In its waiver application, Arkansas officials said the 60,000 people losing coverage could under the new program use tax credits and cost-sharing reduction payments to buy individual plans on the state marketplace. The waiver also would create work requirements for able-bodied Medicaid recipients. Under those provisions, adults remaining on Medicaid would be required to work, participate in job training, enroll in school, or actively look for employment at least 80 hours per month to stay enrolled.

Arkansas is not the only state to consider scaling back or eliminating its Medicaid expansion program. Legislators in Ohio and Oregon are considering reforms similar to what was passed in Arkansas. New Hampshire lawmakers, as well as legislators in other states that have expanded Medicaid, should follow the lead of Arkansas, Ohio, and Oregon and take advantage of the waiver process while there is an administration in the White House willing to approve reform-minded Medicaid changes.

The following documents examine Medicaid reform in greater detail.

2016 Actuarial Analysis of NH Premium Assistance Program
This report, commissioned by the New Hampshire Insurance Department and produced by Gorman Actuarial, uses data from 2016 to examine the effect of New Hampshire’s Medicaid expansion on the program’s cost and enrollment. The report found the people covered by New Hampshire’s expanded Medicaid program are younger and more expensive than predicted.

The Personal Health Care Safety Net Medicaid Fix
This article by Justin Haskins, Michael Hamilton, and S.T. Karnick of The Heartland Institute outlines a proposed reform plan for Medicaid, the Personal Health Care Safety Net Medicaid Fix. The authors say their Medicaid Fix would expand patient choice and give each Medicaid enrollee real money, not false promises, in the form of a personal safety net that would empower even the poorest of families to take care of itself and give more than 70 million Americans access to the private health insurance market.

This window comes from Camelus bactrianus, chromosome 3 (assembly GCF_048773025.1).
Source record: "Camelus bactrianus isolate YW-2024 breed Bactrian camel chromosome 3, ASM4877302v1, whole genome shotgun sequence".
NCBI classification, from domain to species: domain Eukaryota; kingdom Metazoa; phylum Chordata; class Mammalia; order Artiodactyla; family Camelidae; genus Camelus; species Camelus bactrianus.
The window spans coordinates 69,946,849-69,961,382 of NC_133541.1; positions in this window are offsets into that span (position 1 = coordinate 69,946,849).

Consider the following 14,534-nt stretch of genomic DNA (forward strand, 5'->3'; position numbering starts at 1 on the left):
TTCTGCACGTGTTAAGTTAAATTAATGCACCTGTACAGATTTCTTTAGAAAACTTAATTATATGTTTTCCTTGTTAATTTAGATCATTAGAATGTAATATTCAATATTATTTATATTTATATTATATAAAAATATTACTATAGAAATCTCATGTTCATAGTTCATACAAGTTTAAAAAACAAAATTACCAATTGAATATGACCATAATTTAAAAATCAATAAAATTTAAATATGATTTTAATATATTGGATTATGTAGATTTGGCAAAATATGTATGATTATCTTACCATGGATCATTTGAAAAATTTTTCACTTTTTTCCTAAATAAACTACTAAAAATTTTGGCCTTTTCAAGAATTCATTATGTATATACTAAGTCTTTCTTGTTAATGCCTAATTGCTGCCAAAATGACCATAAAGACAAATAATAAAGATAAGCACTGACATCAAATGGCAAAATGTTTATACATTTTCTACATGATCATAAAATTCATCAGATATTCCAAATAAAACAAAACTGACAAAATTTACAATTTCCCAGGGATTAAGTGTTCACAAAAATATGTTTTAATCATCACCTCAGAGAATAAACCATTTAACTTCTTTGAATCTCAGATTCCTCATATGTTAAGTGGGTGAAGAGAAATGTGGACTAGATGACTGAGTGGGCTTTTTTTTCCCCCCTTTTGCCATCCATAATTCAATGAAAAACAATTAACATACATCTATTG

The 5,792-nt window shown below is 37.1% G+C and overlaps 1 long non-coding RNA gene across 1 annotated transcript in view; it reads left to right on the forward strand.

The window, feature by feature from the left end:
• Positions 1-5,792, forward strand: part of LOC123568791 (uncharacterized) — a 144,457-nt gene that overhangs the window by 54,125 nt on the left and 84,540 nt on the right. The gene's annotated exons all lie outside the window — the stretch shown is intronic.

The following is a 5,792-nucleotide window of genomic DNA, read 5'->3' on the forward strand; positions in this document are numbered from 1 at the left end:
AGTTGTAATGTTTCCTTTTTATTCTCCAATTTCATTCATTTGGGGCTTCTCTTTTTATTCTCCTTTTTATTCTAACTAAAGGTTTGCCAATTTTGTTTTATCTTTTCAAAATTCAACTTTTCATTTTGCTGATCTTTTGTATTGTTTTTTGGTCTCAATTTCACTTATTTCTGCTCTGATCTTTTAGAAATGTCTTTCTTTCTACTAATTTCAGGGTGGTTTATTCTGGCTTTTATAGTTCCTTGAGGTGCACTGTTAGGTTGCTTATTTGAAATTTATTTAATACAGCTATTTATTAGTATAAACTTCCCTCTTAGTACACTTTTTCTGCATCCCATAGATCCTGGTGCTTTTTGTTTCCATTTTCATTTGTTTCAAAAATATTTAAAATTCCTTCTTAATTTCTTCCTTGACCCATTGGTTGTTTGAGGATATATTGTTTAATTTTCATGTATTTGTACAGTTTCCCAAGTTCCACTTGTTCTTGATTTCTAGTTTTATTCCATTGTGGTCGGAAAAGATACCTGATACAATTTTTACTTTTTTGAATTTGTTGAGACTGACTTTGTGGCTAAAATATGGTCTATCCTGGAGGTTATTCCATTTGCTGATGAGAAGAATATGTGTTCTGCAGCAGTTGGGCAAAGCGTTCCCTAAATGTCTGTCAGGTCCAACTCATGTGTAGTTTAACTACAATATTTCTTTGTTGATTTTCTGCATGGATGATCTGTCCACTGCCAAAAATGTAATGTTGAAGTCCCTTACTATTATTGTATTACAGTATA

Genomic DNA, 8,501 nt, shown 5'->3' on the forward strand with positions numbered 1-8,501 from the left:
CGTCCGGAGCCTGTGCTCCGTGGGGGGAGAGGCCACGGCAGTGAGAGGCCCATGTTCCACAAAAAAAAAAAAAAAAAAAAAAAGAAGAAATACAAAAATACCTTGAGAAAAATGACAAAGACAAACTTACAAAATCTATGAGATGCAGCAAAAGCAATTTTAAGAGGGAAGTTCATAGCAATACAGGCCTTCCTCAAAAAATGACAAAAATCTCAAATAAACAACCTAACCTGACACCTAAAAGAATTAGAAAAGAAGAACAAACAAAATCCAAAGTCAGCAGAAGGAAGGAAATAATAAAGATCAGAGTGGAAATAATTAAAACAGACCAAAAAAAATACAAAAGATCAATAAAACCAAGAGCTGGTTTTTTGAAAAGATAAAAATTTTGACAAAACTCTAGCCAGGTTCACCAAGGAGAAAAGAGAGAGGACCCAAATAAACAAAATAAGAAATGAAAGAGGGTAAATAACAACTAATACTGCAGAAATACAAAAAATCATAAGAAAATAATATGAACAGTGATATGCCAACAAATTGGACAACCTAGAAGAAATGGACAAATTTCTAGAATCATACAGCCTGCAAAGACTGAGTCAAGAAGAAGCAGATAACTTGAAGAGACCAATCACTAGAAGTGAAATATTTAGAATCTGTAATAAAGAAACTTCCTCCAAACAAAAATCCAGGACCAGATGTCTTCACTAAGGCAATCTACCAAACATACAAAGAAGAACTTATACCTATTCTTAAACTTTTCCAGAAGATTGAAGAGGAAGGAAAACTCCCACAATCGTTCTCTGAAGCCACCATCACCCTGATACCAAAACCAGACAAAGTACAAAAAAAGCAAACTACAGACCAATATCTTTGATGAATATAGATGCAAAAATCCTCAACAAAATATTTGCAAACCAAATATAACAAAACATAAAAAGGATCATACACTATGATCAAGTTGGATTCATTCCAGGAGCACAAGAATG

The Report Every State Legislator Should Read
In this article published by National Review, Chris Jacobs writes about a new report issued by the Congressional Budget Office that analyzes profit margins for hospitals over the coming decade. It concludes Medicaid expansion will not make a material difference in hospitals’ overall viability.

Evidence Is Mounting: The Affordable Care Act Has Worsened Medicaid’s Structural Problems
In this Mercatus Center paper, Brian Blase examines the effect of the Affordable Care Act on Medicaid. Blase’s findings reveal Medicaid expansion has worsened many of the structural problems in the program. “The unanticipated expense casts doubt on the value of the ACA Medicaid expansion. The enhanced federal match incentivizes states to boost ACA expansion enrollment and to categorize Medicaid enrollees as ACA expansion enrollees, and also encourages states to set high fees for ser­vices commonly used by expansion enrollees and high payment rates for insurers participating in states’ Medicaid managed care programs,” wrote Blase.